Photo by John D. Ivanko/farmsteadchef.com
Because we’re immersed Wisconsin’s cheese-making heritage (our Green County is the highest cheese-producing county in the nation), you can see why we often celebrate all things cheese in our blog posts. From simple cheese plates to Cornucopia Beer-and-Cheese soup or cheese curds, we do love our cheese here in America’s dairyland.
Our cheese-head loyalty grew even deeper when our friend Anna Landmark officially launched her artisan sheep’s milk cheese business, Landmark Creamery. Landmark joins a new generation of cheese-inspired food entrepreneurs, like Martha Davis Kipcak with Martha’s Pimento Cheese, who are adding their own fresh spin to a traditional process.
Whatever your food passion, if the vision of running your own food-based business sets your mind happily churning, here are some nuggets of advice from Landmark’s recent start-up venture.
1. Keep an Open Mind
“All growing up, I never once imagined becoming a cheesemaker,” Landmark confesses.
Even through her family has strong Swiss roots—her great-great-grandfather was one of Wisconsin’s original Swiss settlers in in 1853—and brought their beloved Swiss cows and cheese recipes with them, Landmark’s original career path was political campaign work.
“When I made a batch of 30-Minute Mozzarella back in 2007 during my ‘make-everything-from-scratch’ kick, it was so terrible and mushy that it scared me off from making cheese for another three years,” she says.
Fortunately, Landmark kept an open mind. Fast-forward to the fall of 2009, when she and her family bought a small property in rural southwestern Wisconsin and acquired a family cow.
“That cow, a Milking Shorthorn named Freckles, produced so much milk—5 gallons a day—that I had to quickly learn how to make cheese in order to free up some space in our refrigerator,” Landmark says. “This time the cheese started tasting really good and cheese making turned into a favorite hobby.”
After a stint with goats, Landmark realized her love of sheep.
“Because there are so few U.S.-made sheep’s milk cheeses on the market, a seed took root in my brain that I could start a farmstead dairy and make sheep’s milk cheese,” she says.
2. Know When to Leap
In conjunction with writing a business plan, Landmark then started what in Wisconsin is a two-year process to get your cheese-making license. In August of 2013, she left her other job in political advocacy work to become a fulltime cheese maker.
“I was starting to feel like if I don’t just jump in right now, I’m never going to have the courage to do it,” Landmark says. “I knew I was making a really nice cheese, Petit Nuage, and so I did a soft launch late in the sheep’s milk season with around six weeks of production ahead of me. This way, I could work out any production or packaging issues, start building a market and some brand awareness and be on much stronger footing for an aggressive start in the spring when sheep’s milk is available again.”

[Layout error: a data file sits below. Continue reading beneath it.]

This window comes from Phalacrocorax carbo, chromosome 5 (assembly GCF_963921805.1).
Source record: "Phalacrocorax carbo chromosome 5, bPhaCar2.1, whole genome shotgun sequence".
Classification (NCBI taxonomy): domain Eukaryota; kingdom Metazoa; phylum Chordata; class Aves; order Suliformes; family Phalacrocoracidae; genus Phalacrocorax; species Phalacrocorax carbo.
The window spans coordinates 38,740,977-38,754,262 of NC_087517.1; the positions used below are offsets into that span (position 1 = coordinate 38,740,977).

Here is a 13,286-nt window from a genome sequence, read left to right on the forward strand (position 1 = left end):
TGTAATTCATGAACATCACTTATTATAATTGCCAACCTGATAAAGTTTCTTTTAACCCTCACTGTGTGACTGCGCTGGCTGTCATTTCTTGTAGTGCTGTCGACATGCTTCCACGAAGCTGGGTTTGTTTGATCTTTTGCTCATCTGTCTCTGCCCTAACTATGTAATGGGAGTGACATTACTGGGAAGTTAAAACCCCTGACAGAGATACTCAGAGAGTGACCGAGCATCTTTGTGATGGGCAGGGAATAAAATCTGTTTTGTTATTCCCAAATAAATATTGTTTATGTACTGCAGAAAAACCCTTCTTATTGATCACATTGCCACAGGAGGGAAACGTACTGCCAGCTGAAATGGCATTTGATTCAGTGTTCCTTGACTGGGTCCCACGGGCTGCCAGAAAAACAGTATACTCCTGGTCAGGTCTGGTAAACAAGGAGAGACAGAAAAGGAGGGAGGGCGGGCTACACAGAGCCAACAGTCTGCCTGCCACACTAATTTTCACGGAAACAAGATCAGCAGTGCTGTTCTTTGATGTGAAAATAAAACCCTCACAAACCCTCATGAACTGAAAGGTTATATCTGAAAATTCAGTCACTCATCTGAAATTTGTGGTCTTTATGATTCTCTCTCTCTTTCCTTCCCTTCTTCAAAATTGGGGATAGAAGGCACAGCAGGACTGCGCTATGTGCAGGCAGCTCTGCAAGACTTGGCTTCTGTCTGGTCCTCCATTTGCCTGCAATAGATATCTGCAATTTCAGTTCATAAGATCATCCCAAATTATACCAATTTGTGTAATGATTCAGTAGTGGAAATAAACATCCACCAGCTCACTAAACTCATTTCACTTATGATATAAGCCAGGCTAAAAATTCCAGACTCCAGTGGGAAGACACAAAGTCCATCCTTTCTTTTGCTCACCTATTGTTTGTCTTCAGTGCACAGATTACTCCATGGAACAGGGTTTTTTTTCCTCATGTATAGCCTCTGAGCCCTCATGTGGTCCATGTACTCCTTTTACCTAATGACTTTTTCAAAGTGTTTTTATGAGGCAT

3. Share your Knowledge
Traditional business models would advise against teaching your potential customers how to make your product, but Landmark champions the opposite and finds that sharing her cheese-making experience builds interest and loyalty. Always willing to spark cheese-making interest in someone, she has hosted several cheese-making demos for the local Green County Women in Sustainable Agriculture group.
Landmark also finds education an important component of her marketing plan, as people often do not know what sheep’s milk cheese is.
“I hear from so many people when doing tasting demos that they’ve never had sheep milk cheese, so there really is a need to educate customers.” To Landmark, it boils down to getting more sheep milk cheese on the shelves so people are exposed to it, which is a big reason why she decided to specialize in the niche of sheep milk cheese.
“I just love the flavors in sheep’s milk cheese,” Landmark says. “There’s a richness and nuttiness that comes with the higher fat and protein content. I’m also convinced that if you’re concerned about sustainability, like me, sheep are the way to go. They are much lighter on the land, consume less feed, you don’t have the huge manure issues, and they require significantly less land than cows for grazing and feed production.”
4. Provide Cooking Tips to Customers
Haven’t tried sheep’s milk cheese yet?
“While you can use sheep’s milk cheese just as you would cow’s or goat’s milk cheese, I tend to snack on my cheese or use it for hors d’oeuvres, paired with something, rather than cook with them,” Landmark shares.
Petit Nuage sheep’s milk cheese works wonderfully in pairings. Some of Landmark’s favorite pairings include:
- with fresh heirloom tomatoes and a splash of vinaigrette
- on bruchetta with pesto
- on a bagel drizzled with honey for a sweet taste
Landmark also recommends using sheep’s milk cheese to make a cheese-ball trio: Take three balls of cheese, and roll one in smoked paprika (her personal favorite), dust the second with a mix of seeds (sesame, poppy, coriander, dill and peppercorn) and coat the third with tabil, a Tunisian spice blend of ground coriander, caraway, red pepper flakes and cumin.
Savoring the good life,